The Court upheld the Board’s decision to require Quechee Lakes to mitigate and remove the changes they had made to the condos even though people had already bought and were occupying some of the units. This case provides a warning to developers who try to develop in a way that is inconsistent with the permit conditions and then try to gain permission only after construction is completed and units are sold. A two-part test for determining whether a development will have an undue adverse impact emerges from this case, along with an assurance that Criterion 8 has real power – enough to allow the Environmental Board to condition, withhold and revoke permits… (more…)

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Maybe we can get through all ten Act 250 criteria in this blog. We already have posts on 8 and 9, and this post will be about criterion 10. 10 V.S.A. § 6086(a)(10) requires the district commission to find that the proposed development is “in conformance with any duly adopted local or regional plan or capital program under chapter 117 of Title 24.” The test for this criterion was laid out clearly in the Environmental Board’s 1995 opinion in Re: Manchester Commons Associates.[i]

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The Sheffield Wind Project (also known as the UPC or Vermont Wind Project) has had a long history and is well known among Vermont land use professionals. The responsible company is currently known as “First Wind.” The downsides of wind power are visual blight and noise pollution, and projects are often opposed by local communities. On the other side, the benefits of wind power are numerous—decreased reliance on fossil fuels decreases global warming and energy dependence, and green energy brings jobs to the local economy, as well as profit for the responsible company. This complicated case makes for a fun study of the permitting process for such projects. (more…)

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The In Re Pierce[i] and JAM Golf[ii] cases, decided within a month of each other, come to different conclusions on whether standards in bylaws provide enough guidance, issues of substantive due process. This blog post provides a summary of each.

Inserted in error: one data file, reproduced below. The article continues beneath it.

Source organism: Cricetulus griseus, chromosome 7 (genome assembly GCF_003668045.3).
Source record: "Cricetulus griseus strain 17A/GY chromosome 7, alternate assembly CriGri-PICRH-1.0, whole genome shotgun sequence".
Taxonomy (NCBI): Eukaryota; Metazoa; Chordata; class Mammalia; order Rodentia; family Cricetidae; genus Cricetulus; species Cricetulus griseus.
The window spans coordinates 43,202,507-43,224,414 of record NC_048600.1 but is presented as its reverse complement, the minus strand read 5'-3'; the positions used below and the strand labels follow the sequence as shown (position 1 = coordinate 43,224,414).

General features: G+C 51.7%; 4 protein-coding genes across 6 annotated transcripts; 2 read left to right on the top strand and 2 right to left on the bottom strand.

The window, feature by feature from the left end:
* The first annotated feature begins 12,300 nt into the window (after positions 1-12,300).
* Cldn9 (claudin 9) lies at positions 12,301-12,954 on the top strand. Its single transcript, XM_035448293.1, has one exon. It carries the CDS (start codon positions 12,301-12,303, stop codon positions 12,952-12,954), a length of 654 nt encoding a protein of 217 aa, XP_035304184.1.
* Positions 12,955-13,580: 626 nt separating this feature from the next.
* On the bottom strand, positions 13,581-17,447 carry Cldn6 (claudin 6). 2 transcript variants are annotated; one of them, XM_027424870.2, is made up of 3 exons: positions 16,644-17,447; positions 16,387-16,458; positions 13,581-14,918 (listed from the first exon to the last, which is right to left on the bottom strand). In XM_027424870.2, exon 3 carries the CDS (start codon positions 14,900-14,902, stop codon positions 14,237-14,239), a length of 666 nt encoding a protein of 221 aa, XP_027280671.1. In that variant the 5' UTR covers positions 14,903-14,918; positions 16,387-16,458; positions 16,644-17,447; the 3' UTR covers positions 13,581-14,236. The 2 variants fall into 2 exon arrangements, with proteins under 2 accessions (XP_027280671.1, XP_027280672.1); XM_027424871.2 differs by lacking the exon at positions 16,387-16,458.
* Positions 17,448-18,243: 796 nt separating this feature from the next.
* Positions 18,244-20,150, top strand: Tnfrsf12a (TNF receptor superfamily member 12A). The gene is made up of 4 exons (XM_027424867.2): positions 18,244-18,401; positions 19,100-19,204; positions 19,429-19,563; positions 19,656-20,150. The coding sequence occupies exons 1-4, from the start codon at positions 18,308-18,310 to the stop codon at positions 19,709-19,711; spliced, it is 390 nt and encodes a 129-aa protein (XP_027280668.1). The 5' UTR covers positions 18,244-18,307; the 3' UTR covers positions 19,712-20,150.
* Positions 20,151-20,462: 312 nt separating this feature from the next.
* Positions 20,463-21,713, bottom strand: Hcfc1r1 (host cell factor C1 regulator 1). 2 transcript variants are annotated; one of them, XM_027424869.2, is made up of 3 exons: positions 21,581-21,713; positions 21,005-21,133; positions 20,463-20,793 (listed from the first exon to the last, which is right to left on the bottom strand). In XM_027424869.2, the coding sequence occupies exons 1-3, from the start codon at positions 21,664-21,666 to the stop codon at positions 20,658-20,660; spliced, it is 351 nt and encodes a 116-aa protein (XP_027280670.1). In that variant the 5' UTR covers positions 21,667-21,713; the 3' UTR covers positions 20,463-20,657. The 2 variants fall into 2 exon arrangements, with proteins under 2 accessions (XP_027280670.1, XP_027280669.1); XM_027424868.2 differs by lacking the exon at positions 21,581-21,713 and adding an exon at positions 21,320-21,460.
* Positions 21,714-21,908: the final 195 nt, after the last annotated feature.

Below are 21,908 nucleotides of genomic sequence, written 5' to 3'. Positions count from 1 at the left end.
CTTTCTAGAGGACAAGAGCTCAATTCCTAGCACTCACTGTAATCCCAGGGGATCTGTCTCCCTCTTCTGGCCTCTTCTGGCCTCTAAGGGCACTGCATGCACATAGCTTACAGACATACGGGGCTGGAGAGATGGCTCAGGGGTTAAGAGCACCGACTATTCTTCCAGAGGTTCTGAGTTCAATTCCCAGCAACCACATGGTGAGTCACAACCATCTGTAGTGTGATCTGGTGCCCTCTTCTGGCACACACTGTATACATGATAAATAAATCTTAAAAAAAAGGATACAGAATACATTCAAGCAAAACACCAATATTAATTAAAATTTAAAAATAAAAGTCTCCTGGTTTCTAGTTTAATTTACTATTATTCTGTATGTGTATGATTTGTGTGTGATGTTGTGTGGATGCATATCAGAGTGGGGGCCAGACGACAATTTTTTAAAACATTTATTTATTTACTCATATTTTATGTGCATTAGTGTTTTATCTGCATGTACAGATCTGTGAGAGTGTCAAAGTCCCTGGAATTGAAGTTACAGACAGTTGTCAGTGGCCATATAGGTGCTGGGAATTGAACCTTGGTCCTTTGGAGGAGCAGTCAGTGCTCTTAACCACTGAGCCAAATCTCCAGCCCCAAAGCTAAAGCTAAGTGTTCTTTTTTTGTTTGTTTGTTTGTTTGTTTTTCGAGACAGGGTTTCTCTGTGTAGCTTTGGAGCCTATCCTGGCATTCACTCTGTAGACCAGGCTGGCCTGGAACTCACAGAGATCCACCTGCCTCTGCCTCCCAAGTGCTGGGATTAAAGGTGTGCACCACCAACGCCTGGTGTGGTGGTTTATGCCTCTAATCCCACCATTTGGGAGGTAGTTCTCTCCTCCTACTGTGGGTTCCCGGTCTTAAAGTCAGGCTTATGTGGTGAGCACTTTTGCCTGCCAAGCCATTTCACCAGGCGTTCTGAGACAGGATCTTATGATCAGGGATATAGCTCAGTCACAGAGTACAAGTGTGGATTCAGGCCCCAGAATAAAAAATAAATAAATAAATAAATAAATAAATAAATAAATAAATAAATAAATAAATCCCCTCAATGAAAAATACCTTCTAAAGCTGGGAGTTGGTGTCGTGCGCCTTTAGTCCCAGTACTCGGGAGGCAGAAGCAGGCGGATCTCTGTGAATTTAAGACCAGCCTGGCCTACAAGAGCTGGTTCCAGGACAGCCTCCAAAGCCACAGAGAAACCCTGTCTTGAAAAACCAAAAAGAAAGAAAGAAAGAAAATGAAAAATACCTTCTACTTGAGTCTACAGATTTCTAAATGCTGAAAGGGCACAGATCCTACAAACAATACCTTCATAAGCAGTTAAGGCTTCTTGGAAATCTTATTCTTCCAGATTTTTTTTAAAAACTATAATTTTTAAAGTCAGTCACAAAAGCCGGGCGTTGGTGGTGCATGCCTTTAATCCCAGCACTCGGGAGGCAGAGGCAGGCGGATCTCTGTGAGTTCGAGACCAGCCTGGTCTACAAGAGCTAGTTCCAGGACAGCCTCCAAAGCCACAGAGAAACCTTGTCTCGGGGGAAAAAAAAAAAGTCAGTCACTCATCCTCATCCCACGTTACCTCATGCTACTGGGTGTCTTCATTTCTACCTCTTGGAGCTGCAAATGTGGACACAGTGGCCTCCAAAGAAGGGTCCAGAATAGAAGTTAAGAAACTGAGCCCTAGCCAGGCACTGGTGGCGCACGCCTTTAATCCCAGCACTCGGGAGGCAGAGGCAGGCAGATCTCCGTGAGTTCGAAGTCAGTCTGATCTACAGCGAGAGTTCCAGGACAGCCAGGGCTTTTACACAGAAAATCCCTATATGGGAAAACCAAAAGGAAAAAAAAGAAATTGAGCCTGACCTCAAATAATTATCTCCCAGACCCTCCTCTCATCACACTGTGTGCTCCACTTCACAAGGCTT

In Re Pierce was decided first, in August 2008. The Ferrisburgh Planning Commission approved six waivers for a proposed development and subdivision of a 113-acre parcel. The development would be 21 lots of residences and one lot of common space, with a total of 76% of the land planned to be protected by perpetual easements. The development was opposed by a neighbor, who appealed to the Environmental Court and then to the Vermont Supreme Court. Among other arguments, the neighbor contended that sections 5.21(C) & (D) of the Ferrisburgh bylaws (governing approval of PRDs) provided insufficient standards to guide the Environmental Court’s discretion.  Section (C) provided some general standards (such as conformance with the municipal plan), and some specific standards (such as standard (2), which provided that the overall density of units may not exceed the number which could be permitted if developed in accordance with the bylaws). Section (D) also contained standards, including one requiring 60% of the total parcel to remain undeveloped.

 

 

 

 

 

 

 

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I’ve been thinking a lot about takings recently, in various contexts, and I have been surprised in my research about how few takings cases there have been in Vermont. The federal case-law on Fifth and Fourteenth Amendment takings, on the other hand, has been fairly broad (after all, it is a federal issue). Two takings cases in Vermont have captured my attention―Chioffi v. City of Winooski* and Killington, Ltd. v. State**